The importance of an ESG strategy for metals businesses

Christopher McClure
| 9/14/2022
The importance of an ESG strategy for metals businesses

Companies across industries are facing increasing pressure from regulators, investors, and other key stakeholders to operate in socially and environmentally conscious ways. Whether it’s sourcing sustainable products, reducing their carbon footprint, or providing a better work environment, areas for improvement are always available, and these measures can have positive benefits all around.

How are metals businesses joining the movement? How can metals industry leaders play a role in building a more sustainable and responsible future?

For metals leaders, an environmental, social, and governance (ESG) strategy is more than a list of compliance standards – it’s the opportunity to be part of an inflection point in the history of the metals industry – and to build a legacy that positively shapes future generations and the world.

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What is an ESG strategy?

An ESG strategy prescribes how an organization interacts and communicates with key stakeholders, how business operations affect the environment (and vice versa), how an organization’s operations affect its people and communities, and how an organization is governed.

In the past, public proclamations about corporate responsibility and sustainability were largely voluntary efforts highlighted on an organization’s website – separate from its regulatory and investor disclosures. But today, regulators equate ESG reporting with investor disclosures, and stakeholder demands for data-driven transparency into a company’s ESG programs and goals continue to increase.

While much of the public discourse on ESG is centered on large, multinational organizations, the impact of new standards also is affecting small and medium-size privately held companies.

Metals companies of all sizes that are downstream in the supply chain increasingly will find themselves required to align with or commit to the ESG policies and goals of their customers to protect their reputations and business partnerships. Metals suppliers working with automotive manufacturers, aerospace companies, and infrastructure contractors, for instance, often are required to adjust their operations to adhere to the ESG strategies of their partners. One recent example is General Motors (GM) requesting that all suppliers sign onto its Environmental, Social, and Governance Partnership Pledge. Additionally, applying forward-thinking ESG standards can open up new opportunities to work with larger companies that require such standards.

As metals businesses, large and small, are challenged to operate in a way that meets rapidly evolving ESG standards, glossing over the importance of ESG might be a common mistake, but those that fail to make it a priority risk losing customers, investors, and their place in the market.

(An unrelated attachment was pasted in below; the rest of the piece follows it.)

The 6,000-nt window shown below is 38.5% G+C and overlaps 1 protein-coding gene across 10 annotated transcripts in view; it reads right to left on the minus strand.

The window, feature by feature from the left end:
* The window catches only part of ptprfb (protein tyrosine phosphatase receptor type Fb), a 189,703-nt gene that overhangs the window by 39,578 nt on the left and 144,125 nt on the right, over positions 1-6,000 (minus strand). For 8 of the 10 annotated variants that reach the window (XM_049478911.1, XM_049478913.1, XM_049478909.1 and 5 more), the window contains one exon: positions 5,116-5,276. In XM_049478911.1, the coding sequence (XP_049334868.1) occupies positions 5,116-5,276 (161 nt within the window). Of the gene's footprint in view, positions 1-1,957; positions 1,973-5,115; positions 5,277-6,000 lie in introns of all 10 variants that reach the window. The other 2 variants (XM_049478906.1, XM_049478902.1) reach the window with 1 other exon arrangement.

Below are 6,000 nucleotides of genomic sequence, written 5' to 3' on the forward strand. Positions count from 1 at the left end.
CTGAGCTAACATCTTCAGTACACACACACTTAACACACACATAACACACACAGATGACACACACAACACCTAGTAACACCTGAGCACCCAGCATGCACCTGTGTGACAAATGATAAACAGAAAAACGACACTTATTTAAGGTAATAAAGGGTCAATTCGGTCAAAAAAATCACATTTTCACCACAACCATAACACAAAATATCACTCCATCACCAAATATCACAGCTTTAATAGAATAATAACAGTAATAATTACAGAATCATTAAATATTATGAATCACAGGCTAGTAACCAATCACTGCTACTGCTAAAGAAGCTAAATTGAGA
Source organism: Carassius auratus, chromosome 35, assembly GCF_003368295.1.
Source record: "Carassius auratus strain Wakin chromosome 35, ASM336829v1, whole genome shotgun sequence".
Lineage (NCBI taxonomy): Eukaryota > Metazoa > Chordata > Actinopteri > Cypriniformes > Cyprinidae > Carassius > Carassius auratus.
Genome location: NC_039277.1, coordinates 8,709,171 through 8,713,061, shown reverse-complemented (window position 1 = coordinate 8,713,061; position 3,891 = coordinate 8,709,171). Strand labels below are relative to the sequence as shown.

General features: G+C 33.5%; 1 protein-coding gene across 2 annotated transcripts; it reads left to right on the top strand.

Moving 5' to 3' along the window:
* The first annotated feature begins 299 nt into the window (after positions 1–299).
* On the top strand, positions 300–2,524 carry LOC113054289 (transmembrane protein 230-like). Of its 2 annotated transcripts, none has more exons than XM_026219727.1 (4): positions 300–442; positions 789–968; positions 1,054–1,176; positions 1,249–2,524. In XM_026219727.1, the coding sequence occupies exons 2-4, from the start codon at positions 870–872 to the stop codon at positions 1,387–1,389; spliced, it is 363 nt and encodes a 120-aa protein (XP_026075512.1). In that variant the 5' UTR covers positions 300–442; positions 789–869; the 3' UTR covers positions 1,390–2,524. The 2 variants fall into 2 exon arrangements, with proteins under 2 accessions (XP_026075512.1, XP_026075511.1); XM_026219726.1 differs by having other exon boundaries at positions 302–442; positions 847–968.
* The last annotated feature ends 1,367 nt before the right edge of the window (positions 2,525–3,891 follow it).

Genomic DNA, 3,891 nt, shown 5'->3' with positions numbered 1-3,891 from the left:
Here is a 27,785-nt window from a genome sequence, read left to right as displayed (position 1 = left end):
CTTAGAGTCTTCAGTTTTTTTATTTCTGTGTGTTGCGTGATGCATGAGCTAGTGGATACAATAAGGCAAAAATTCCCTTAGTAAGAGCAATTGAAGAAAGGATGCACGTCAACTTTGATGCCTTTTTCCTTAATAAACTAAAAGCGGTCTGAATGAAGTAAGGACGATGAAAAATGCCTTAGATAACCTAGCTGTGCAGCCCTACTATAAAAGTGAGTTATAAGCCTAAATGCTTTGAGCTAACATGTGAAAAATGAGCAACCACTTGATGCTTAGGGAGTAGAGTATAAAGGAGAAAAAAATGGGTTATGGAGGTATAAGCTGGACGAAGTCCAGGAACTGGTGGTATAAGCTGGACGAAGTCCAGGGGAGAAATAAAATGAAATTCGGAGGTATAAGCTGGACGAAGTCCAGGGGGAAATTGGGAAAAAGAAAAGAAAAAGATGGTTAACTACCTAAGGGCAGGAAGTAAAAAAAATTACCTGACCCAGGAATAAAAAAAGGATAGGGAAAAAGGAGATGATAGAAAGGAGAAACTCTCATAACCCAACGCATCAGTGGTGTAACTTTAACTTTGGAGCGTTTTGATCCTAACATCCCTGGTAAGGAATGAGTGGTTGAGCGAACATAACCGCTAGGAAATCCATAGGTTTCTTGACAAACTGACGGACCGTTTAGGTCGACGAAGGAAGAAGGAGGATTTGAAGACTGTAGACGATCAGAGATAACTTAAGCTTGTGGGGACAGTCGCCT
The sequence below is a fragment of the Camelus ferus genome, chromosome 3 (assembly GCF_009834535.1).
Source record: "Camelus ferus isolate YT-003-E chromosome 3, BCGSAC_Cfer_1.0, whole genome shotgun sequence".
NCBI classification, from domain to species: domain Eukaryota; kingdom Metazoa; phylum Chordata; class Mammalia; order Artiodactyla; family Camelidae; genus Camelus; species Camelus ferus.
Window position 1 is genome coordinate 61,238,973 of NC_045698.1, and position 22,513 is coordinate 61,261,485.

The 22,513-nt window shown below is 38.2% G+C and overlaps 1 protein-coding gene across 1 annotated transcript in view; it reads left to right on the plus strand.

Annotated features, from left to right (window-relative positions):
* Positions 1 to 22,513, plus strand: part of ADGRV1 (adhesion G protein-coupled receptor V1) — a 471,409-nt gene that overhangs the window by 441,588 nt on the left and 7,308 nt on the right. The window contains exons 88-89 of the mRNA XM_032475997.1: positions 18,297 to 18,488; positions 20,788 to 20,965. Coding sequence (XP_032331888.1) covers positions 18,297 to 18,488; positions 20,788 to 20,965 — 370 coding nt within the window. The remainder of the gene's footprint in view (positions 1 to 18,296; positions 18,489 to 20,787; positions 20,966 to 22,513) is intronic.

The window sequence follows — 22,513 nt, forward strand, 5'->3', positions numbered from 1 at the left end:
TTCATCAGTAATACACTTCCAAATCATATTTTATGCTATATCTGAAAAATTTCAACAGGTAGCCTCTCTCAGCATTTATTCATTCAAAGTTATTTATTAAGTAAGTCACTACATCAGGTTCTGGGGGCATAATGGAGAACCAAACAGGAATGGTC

4 steps to developing or improving an ESG strategy

No matter where a metals business is on its ESG journey – whether considering these standards for the first time or looking to grow the processes already in place – these steps can help it reach its ESG goals.

user-group-circle 1. Establish the right ESG team

An ESG strategy should begin by bringing together the right group of leaders.

C-level executives and board members are key to many decision-making processes, but an ESG team shouldn’t stop there. The standards, frameworks, and key performance indicators that the business might begin reporting on should be considered, and the key players in each of those areas should be identified. As a cross-functional initiative, the ESG team should include members adept in risk and compliance, operations, legal matters, supply chain, technology, human resources, financial reporting, internal audit, and more.

The team will need a baseline education on ESG and regular updates on trends in compliance and reporting. They will analyze internal data sources while also dissecting existing processes and proposing new ones. These efforts can draw on every part of the organization in order to add value and perspective to ESG efforts.

circle-speech-bubble 2. Engage key stakeholders

The ESG team should determine who, inside and outside of the organization, the key stakeholders are and undertake the steps to identify and address their needs.

Implementing a successful ESG strategy requires transparency and communication with regulatory agencies, industry groups, and investors as well as with customers, employees, and even activists and community groups. What do those stakeholders see as the biggest risks and greatest areas of opportunity?

Learning the interests of each stakeholder group might require research, meetings, surveys, benchmarking, and other important tools to truly understand and address these important perspectives.

network-lock 3. Identify the most critical and verifiable data

The ESG team should evaluate reporting goals and take an inventory of processes and systems to identify what data will be important to meeting ESG goals and regulatory reporting obligations.